The Fresh Loaf

A Community of Amateur Bakers and Artisan Bread Enthusiasts.

Natural Bread Preservative's picture

Natural Bread Preservative

I own a bakery that makes one specialized product. Everything we use is all natural, including some anti-staling/anti-molding clean label products. But we still find the overall shelf life is about 4-5 days. We are moving aggressively into large retail chains, and though our product is, for the most part, well received, we are still getting some complaints on the shelf life of the product. Is there anything out there that prolongs our shelf life without changing the taste/process of our product? I've used ascorbic acid, but it's very expensive, and doesn't seem to do a whole lot. I'm looking for something that could keep the product fresh for a week+....if there is suck a thing. Any advice is greatly appreciated.

AlanG's picture

appearing.  We've just turned warm and humid here in Maryland and I found a couple slices of three grain whole wheat developed mold spots after just four days at room temperature.  I have a bit of sourdough that was baked two weeks ago (and will be cut for croutons) that looks just fine.  The acidity of the sourdough is key here.  If you are making non-acid breads it's going to be an issue in terms of shelf life extension without some type of additive.

jschmitz1949's picture

In addition to being an avid homebaker, I conveniently also work in the allied baking industry - as an ingredient specialist.  Ascorbic is not typically viewed as a preservative for industrial baking.  It is an oxidizing agent and will contribute to dough strength and mixing, but not preservation.

There are many natural preservatives that I could steer you towards, but often times there are different choices for different types of breads.  Generally, what are your products like - white, wheat, multigrains, starter (if so, how long and how much).  Also, what size is your bakery and how big are you looking to be?  My guess is that you will need to find a distributor that carries these ingredients instead of purchasing directly from the manufacturers.  This can be the more difficult part because these ingredients are mostly sold direct to large bakeries (mostly because they're still newer and development is often ongoing as the large bakeries are helping companies work through tweaks in the product).  Some are available though, and they're pretty straightforward to use.  10 days is often simple to get, and it's not unheard of to get 18-21 days without mold.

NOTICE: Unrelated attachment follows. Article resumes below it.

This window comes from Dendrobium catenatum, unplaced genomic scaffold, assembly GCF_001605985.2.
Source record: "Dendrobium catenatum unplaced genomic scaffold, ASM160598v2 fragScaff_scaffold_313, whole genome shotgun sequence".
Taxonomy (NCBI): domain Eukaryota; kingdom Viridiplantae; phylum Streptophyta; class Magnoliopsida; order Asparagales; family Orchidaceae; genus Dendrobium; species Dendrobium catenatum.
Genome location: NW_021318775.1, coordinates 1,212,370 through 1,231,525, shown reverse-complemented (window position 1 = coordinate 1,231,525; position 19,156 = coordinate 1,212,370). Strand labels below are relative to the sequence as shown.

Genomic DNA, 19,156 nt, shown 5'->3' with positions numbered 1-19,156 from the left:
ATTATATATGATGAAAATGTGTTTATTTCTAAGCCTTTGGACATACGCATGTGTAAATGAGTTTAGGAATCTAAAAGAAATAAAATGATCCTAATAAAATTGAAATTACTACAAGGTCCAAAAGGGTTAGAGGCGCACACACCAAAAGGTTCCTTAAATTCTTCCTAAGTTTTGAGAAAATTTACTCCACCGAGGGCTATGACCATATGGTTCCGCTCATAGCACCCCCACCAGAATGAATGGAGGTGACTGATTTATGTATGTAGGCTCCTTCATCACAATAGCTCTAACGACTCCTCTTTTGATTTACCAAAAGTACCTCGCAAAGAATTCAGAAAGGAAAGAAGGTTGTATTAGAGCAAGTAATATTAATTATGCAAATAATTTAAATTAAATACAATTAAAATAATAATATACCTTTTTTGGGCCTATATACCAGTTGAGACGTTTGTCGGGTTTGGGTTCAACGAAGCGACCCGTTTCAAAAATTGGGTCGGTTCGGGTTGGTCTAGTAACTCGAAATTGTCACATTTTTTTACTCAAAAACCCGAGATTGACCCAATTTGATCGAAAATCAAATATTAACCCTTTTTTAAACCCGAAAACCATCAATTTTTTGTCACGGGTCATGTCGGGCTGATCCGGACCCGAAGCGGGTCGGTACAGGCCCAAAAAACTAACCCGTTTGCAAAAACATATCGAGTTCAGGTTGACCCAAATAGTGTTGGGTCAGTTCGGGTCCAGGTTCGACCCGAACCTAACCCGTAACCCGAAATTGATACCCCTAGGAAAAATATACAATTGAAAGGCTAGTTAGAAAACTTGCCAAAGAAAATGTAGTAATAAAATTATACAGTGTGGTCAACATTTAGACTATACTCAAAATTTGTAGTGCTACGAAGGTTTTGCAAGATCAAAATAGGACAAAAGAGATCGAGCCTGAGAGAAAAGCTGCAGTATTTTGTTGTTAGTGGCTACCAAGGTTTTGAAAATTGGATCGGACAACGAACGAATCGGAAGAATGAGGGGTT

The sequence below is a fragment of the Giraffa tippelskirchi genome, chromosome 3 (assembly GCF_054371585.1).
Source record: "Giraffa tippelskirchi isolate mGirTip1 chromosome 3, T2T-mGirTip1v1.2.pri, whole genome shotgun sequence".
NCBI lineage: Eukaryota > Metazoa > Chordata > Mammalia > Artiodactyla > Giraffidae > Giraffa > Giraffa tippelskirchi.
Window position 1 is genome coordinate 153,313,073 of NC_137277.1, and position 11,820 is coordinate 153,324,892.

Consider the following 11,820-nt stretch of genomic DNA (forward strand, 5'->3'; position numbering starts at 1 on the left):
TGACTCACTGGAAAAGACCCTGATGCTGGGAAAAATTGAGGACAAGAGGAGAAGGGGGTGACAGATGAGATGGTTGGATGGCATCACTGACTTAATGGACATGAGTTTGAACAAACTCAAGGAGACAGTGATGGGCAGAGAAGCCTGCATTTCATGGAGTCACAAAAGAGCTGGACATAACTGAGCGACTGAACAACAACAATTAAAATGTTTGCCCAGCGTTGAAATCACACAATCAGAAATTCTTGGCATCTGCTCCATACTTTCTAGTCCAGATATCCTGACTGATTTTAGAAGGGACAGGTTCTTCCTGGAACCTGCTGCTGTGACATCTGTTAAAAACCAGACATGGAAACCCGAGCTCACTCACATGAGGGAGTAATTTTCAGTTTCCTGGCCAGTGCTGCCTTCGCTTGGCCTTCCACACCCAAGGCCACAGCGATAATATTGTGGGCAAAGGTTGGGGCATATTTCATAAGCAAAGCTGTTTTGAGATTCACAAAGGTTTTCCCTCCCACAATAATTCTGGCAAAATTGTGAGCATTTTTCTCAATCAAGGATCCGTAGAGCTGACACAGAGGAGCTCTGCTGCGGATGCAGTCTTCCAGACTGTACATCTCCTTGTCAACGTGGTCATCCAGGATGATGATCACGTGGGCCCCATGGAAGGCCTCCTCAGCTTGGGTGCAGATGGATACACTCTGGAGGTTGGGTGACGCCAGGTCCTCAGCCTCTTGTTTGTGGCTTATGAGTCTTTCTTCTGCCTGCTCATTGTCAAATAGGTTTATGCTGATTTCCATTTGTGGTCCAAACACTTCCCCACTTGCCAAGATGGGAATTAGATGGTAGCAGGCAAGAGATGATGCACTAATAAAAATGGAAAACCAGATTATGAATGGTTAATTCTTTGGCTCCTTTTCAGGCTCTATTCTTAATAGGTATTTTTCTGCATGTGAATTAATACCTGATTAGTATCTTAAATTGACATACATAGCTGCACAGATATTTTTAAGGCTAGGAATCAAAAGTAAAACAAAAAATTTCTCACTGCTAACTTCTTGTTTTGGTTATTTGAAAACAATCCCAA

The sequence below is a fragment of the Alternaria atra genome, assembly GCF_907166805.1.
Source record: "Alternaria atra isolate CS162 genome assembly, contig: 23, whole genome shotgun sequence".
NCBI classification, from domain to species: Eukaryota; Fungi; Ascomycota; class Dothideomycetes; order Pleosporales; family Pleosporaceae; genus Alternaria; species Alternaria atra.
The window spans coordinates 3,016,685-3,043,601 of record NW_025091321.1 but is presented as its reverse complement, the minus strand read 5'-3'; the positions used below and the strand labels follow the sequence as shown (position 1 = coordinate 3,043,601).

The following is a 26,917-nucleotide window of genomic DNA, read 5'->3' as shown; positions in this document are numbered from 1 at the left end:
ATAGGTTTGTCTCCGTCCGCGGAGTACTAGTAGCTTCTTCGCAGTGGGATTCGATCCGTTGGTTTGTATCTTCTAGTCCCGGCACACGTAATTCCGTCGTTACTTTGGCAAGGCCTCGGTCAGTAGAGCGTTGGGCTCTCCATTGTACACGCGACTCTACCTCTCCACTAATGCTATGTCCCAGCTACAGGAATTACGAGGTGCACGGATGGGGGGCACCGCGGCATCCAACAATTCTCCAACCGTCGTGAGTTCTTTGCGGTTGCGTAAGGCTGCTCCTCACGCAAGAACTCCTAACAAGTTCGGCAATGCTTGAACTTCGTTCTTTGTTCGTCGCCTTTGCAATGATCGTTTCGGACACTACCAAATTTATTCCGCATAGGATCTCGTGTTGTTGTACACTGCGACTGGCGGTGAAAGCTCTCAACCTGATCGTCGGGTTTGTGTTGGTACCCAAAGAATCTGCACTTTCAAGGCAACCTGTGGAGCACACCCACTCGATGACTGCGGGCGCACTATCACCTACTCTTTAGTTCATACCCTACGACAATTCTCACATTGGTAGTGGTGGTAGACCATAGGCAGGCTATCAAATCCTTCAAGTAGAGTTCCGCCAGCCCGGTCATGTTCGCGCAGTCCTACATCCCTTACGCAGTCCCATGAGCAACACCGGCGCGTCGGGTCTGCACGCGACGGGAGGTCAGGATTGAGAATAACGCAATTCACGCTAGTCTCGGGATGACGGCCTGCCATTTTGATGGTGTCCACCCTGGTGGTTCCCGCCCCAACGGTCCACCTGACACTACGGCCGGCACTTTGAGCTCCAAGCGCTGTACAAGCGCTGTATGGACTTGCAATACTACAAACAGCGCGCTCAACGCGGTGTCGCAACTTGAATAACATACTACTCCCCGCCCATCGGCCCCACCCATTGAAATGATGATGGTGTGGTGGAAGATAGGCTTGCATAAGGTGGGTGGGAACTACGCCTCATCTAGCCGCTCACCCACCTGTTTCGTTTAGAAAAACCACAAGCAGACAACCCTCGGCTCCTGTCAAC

Tiasola's picture

I am also looking for a consultant to increase the shelf  life of my breads that I sell to some restaurants. I live in the LA are. Would love your input on a good firm around my area if you know.

Bob S.'s picture
Bob S.

Lecithin and shortening will retard staling, especially when used in combination. Both are available in natural forms (sunflower lecithin and organic palm shortening). A shortening level of 3% in combination with 0.2% lecithin will extend shelf life.

Before the introduction of chemical anti-mold agents (such as potassium sorbate and calcium propionate) bread bakers used vinegar as an anti-mold ingredient. I don't know how much to use, though.


PetraR's picture

I am using 2 tbsp of sunflower oil per loaf I bake and my bread never gets moldy and tastes great for a week.

I am baking 950g loafs.

eliabel's picture

Using a water, in which potatoes were boiled, also acts as natural preservative. Bread will remain soft for more time.

pearlkanneth's picture


You can use a lot of synthetic preservatives in your bread.But always remember synthetic preservatives kills your customers. You can go to pure natural preservatives. you will get the natural one from here